Real Estate Debate Part 1: Buy Now or Wait
I've been asked more in the last week what's going on in the real estate market. Well, it's too early to tell. We probably won't see any trailing data to indicate the state of the market for another 30-75 days. I'll be keeping a close eye on it, that's for sure.
What is more curious is the questions and discussions around whether you should buy now or wait. Also, whether you should sell now or wait. For that reason, I am going to do a 2-part series on the benefits on buying now vs the benefits of waiting. I will follow that up with part 2 on the benefits of selling now vs the benefits of waiting.
So, lets jump in.
The Argument for Buying Now
So, you're stuck in your home. So is everyone else who isn't "essential workers". Brokerages are putting restrictions on showing homes. You've better bring your hazmat suit if you're planning on going into another person's home, if they allow you to. Ah, forget it, lets just wait this out.
Agreed, it is strange times. There are still sellers that NEED to sell and buyers that NEED to find a place to live. They could find a rental (maybe) or they definitely could find a short term rental as those are seemingly all mostly vacant. Or, they could buy. If you're in that boat, needing to find a place to live and want to buy, at least there shouldn't be too much competition these days.
FaceTime or Skype. Agents are taking advantage of professional videos and 3D tours to help buyers understand the home better than just pictures. If you're comfortable enough to buy a car online, thanks Caravan, well, maybe you'd feel comfortable enough to buy a home online. Maybe not.
Historically Low Interest Rates
A major reason why prices keep going up and up is because interest rates have just been so low, that money is very "cheap". That has not changed with the new COVID environment and in fact, one of the FIRST responses the FED did when they saw the coming economic catastrophe was to lower the rates. Even thought the FED's rates do not directly impact mortgage rates, mortgage rates and the FED they do have a relationship.
"The Fed and the mortgage market move like dance partners: Sometimes the Fed leads, sometimes the mortgage market leads, and sometimes they dance on their own." -Holden Lewis, Nerd Wallet
When the FED lowered its rates, it sent the mortgage rates down to low 3's on Primary residences which flooded the gates of borrowers looking to refinance. That, artificially increased rates to reduce the numbers of refinances coming in. It has started to calm down and rates are again dropping down in to the mid 3's for owner occupied, primary residences. Who knows where rates go in the future, but locking an interest rate in today does provide you some security of very affordable money.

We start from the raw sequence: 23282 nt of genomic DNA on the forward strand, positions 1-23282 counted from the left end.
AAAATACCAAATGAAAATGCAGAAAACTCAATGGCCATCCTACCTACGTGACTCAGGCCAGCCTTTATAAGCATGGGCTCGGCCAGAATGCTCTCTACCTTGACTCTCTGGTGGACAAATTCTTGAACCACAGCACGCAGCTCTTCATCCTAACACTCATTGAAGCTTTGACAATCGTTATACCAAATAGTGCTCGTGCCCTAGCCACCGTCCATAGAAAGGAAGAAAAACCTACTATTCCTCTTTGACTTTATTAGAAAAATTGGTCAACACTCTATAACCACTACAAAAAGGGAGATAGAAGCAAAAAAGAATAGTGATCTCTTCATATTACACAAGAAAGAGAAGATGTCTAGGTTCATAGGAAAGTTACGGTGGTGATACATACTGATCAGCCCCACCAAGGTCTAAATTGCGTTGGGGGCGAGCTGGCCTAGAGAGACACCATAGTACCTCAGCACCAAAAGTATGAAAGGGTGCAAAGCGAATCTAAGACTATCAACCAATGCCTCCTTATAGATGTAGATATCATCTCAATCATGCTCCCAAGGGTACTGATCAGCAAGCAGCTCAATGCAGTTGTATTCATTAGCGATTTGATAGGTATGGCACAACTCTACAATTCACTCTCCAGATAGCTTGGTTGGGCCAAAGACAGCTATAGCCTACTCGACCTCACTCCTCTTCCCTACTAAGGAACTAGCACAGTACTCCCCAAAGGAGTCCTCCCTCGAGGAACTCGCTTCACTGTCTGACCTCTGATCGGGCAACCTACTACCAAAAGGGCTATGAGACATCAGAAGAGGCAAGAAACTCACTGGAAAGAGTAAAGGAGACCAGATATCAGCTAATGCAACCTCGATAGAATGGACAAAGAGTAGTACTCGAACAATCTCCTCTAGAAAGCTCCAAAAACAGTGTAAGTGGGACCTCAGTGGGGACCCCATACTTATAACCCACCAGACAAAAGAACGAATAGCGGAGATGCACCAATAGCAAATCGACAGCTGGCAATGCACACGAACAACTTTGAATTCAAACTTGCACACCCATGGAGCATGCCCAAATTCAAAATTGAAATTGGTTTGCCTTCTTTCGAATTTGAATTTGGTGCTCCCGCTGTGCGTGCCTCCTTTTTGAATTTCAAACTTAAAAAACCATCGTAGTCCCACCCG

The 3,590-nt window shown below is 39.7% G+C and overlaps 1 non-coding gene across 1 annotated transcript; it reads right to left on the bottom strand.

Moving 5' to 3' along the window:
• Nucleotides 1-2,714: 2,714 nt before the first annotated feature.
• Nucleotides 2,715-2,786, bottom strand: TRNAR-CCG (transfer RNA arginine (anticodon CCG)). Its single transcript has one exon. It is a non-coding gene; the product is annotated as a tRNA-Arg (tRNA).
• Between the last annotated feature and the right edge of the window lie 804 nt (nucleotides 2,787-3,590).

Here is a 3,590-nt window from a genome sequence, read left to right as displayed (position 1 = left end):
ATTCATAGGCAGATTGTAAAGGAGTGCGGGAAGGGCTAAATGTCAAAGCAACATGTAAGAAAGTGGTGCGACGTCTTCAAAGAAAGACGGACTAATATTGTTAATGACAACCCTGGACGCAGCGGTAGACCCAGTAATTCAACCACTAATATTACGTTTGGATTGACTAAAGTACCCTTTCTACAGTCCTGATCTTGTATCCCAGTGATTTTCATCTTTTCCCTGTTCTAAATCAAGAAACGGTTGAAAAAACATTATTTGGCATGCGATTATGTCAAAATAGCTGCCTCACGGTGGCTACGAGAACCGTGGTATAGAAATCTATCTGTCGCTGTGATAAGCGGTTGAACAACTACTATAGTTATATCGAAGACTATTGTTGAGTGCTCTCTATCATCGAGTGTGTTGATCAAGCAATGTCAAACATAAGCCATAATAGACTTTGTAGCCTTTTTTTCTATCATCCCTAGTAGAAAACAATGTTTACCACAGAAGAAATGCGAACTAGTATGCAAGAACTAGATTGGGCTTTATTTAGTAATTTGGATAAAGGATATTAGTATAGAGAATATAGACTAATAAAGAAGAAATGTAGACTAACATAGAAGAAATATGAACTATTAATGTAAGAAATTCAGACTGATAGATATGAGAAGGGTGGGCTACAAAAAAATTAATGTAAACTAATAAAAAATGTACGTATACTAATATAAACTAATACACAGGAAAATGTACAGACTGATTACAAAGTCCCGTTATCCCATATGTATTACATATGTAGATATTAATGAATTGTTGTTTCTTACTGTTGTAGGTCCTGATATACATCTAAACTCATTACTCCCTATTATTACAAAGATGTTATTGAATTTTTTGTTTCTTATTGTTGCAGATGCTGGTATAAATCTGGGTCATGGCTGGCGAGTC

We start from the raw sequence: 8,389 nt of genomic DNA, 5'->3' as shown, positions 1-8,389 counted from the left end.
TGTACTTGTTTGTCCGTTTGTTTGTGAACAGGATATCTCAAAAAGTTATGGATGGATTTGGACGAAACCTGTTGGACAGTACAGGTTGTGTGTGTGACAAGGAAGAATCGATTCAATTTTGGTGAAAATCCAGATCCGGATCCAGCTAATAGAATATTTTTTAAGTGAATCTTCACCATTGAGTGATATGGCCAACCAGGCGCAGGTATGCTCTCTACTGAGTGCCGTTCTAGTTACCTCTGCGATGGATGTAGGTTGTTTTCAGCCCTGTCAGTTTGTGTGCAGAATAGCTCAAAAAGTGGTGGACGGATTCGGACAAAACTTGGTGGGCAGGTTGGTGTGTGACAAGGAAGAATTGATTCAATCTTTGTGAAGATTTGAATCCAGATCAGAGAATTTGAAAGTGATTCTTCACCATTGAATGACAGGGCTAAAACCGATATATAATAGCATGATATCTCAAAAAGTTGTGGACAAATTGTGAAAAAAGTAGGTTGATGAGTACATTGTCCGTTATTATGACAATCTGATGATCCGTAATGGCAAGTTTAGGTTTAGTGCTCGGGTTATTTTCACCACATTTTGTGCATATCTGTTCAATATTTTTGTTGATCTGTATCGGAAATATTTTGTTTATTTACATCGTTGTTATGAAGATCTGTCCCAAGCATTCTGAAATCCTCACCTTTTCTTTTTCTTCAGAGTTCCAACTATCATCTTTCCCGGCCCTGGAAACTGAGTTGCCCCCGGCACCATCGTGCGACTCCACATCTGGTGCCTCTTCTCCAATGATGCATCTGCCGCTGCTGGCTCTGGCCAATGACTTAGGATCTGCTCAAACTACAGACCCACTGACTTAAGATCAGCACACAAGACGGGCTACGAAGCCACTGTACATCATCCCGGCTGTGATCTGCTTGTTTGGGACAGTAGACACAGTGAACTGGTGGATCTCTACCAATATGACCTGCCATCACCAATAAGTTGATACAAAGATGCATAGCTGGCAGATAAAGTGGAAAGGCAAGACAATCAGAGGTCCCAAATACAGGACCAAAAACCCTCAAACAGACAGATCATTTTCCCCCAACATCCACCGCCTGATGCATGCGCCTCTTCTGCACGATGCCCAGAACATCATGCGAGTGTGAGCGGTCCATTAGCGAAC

How long has it been a seller's market? Since the dawn of the ages? Feels like it. 2019 started to balance the playing field a bit. 2020, everyone wants a redo, a gift exchange, to forgot it happened and push the reset button. BUT, as a buyer looking at homes, this could be a great opportunity for you. Fear and uncertainty lead to interesting decisions. As a buyer you can take advantage of less competition, low interest rates and the fear and uncertainty of the market in your negotiations with a seller. "Hey Mr/Mrs Seller, the market is unknown, but I love your home, am very qualified and am looking at buying. I am a certainty in this world of uncertainty."
I don't believe this is taking advantage of the situation any more than seller's were seemingly taking advantage of their market over the last 5-7 years. "All offers are due by X/X/XXXX at X:XXPM." Or the ol' escalation clause that many buyers were having to employ due to the uncertainty that their full price offer was not going to be accepted.
You, as the buyer, are providing value to the seller at a time where there are not many buyers. Find out what will work for you, financially and what you believe is fair and shoot your shot.
"The temporary softening of the real estate market will likely be followed by a strong rebound once the economic ‘quarantine’ is lifted, and it’s critical that supply is sufficient to meet pent-up demand.” -Lawrence Yun, Chief Economist NAR
Just because you are looking at buying today does NOT mean that you are actually buying today. You are going to negotiate the contractual rates for you to buy at a later date, typically 30-45 days later. AFTER you do all of your due diligence, including getting fully approved on your loan.